|Six years ago today, on November 19, 2013, we posted this photo when we visited the Swahili Beach Resort for dinner at Diani Beach, Kenya.|
We can live anywhere in the world, and wherever we may be at any given time, life isn’t free from worries and concerns for ourselves and our loved ones. As we spend more time with family while in Minnesota, we have a first-hand opportunity to witness the trials and tribulations of those we love, often centered around health problems commonly found due to aging and other causes.
With our dear DIL dealing with cancer and similarly one of Tom’s sisters and with Tom’s sister, Sister Beth, in the hospital with some unknown illness, we find ourselves worried. Tom spent the better part of the day at a local hospital with DIL Tracy, who tests for a problematic condition, yet unknown, we feel like health issues are everywhere. We hope and pray Tracy will be OK.
No one is exempt from the risks of acquiring health conditions. When Tom met for lunch with several railroad retirees last week, more than half of the group was suffering from one serious illness or another. Railroad workers are often exposed to toxic chemicals in their line of work which may result in severe health conditions later in life.
When we’ve met with his family over these past several days, it’s evident that many are in the throes of recovery from surgery or illness or in the manifestation of a new condition in itself.
What’s happened in this world? Why are so many people getting cancer, heart disease, and a wide array of other life-threatening illnesses? When I think of my situation, I can hardly blame it on lifestyle or pesticides. I’ve spent a lifetime eating healthy, fresh foods, avoiding sugars, starches, and now in the past eight years, grains.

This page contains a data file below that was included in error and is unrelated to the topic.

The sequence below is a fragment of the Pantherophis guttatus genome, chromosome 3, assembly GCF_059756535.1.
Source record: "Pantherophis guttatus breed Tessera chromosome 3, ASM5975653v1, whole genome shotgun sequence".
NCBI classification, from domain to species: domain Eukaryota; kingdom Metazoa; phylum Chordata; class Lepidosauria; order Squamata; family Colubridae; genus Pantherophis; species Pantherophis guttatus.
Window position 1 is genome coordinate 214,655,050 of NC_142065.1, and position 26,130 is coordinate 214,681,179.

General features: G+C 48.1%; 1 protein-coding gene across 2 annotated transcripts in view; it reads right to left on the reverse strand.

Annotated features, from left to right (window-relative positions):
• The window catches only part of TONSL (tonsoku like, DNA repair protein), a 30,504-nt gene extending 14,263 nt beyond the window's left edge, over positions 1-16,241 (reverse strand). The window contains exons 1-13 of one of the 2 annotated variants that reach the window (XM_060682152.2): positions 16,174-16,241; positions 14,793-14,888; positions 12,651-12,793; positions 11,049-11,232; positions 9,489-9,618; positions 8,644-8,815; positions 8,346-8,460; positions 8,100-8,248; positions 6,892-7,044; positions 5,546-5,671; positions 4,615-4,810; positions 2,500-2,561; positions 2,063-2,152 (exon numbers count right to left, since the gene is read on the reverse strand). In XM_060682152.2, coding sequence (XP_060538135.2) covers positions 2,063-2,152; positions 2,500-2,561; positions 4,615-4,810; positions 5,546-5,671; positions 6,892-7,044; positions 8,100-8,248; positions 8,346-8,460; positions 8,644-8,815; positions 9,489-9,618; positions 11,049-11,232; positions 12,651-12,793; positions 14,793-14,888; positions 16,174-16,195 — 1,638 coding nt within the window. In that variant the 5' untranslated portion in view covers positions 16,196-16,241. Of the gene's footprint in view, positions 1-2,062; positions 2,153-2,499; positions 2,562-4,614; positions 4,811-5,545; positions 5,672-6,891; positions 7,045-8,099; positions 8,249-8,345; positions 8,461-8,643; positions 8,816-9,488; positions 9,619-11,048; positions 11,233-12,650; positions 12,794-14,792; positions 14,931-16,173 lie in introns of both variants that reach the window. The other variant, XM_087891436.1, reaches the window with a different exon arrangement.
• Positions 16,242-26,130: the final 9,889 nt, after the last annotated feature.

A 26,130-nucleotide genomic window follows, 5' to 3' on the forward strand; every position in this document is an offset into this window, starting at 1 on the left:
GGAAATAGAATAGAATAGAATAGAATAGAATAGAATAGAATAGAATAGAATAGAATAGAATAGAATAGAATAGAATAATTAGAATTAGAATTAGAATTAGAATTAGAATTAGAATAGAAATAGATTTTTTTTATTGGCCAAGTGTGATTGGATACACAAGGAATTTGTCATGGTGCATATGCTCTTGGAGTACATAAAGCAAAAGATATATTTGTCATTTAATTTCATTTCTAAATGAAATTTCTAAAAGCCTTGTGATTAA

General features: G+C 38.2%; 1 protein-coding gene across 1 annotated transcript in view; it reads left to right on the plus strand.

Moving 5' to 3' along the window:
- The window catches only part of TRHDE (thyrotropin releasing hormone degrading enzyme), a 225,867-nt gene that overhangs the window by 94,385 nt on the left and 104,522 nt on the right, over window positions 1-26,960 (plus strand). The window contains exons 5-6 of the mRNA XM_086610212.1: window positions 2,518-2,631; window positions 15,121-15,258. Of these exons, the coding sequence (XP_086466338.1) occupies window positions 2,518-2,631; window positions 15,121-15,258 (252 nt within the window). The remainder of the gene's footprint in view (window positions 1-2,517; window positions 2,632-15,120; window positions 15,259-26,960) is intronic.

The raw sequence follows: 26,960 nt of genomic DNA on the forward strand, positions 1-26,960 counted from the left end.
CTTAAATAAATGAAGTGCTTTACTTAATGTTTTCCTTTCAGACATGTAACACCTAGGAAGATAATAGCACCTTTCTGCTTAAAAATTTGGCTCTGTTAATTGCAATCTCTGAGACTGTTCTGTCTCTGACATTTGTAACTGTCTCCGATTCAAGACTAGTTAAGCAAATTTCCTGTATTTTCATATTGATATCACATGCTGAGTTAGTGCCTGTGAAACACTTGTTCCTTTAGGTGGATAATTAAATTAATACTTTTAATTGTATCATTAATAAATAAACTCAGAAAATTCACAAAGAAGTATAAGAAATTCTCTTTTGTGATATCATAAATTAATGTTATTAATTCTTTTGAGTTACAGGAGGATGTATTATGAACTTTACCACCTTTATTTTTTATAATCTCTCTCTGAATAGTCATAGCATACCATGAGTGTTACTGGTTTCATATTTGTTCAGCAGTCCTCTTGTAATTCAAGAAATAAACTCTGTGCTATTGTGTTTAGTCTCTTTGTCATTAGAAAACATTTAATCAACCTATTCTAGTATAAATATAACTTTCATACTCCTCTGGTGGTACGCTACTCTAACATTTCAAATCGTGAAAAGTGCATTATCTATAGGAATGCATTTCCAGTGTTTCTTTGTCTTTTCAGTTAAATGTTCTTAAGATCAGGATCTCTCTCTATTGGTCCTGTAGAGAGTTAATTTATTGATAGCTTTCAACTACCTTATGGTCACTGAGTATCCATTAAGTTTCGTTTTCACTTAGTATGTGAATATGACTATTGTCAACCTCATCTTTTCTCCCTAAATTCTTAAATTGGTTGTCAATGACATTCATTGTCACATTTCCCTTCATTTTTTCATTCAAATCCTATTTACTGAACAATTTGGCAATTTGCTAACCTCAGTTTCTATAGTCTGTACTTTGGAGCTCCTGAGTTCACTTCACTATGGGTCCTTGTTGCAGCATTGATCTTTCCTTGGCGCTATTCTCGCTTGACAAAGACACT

Of course, there’s no easy answer. For many, illnesses may be age-related, lifestyle-related, environmental, and as in my case, genetic, the most difficult causal factor to change.
As research, unbiased of course, not funded by Big Pharma, continues in many of these areas, “they” are discovering more on the role genetics play in our health throughout of lives. Perhaps, not in our lifetime, but down the road, more discoveries will be made to attempt to avert some of these seemingly inevitable scenarios.
On this topic…as each day passes, I begin to feel a little better. My cough is about 20% better than yesterday, now day 4 of antibiotics and Prednisone. I can’t wait to be able to breathe more easily and sleep better at night.
They provided us with discount coupons for the meds! Amazing! Still, I remain grateful for the quality of care I had at the local Medexpress Clinic and, of course, the reasonable fees of $189, plus the cost of the various medications that weren’t too bad.
Next week on Wednesday, when I see the cardiologist for my early one-year heart check, it will be much more expensive, and we’re bracing ourselves for that. Since my heart feels good, I see no reason for a plethora of tests.
As one of the world’s worst patients, I tend to pick and choose what I feel is appropriate for me, not necessarily what the doctor may order. Many may disagree with this type of thinking, but we each have to be our advocates and do what we feel is suitable.
Taking drugs that cause me to be exhausted, in pain, and feeling ill is not on the horizon for me. Quality of life is of the utmost importance, and I continually strive to build and maintain such a lifestyle to enhance that possibility.
That’s it for today, folks. Please stay tuned for more mundane updates on family matters. In nine days, we’ll be in Las Vegas. Certainly, there will be a few more photos ops and forms of entertainment to share with our readers.
May you be well, healthy and content.
|Kudus in the garden. It was always important to feed the animals during the dry summer months in South Africa, during a drought. Vegetation was at a minimum, and they often depended on offerings from the visitors living in the bush. For more, please click here.|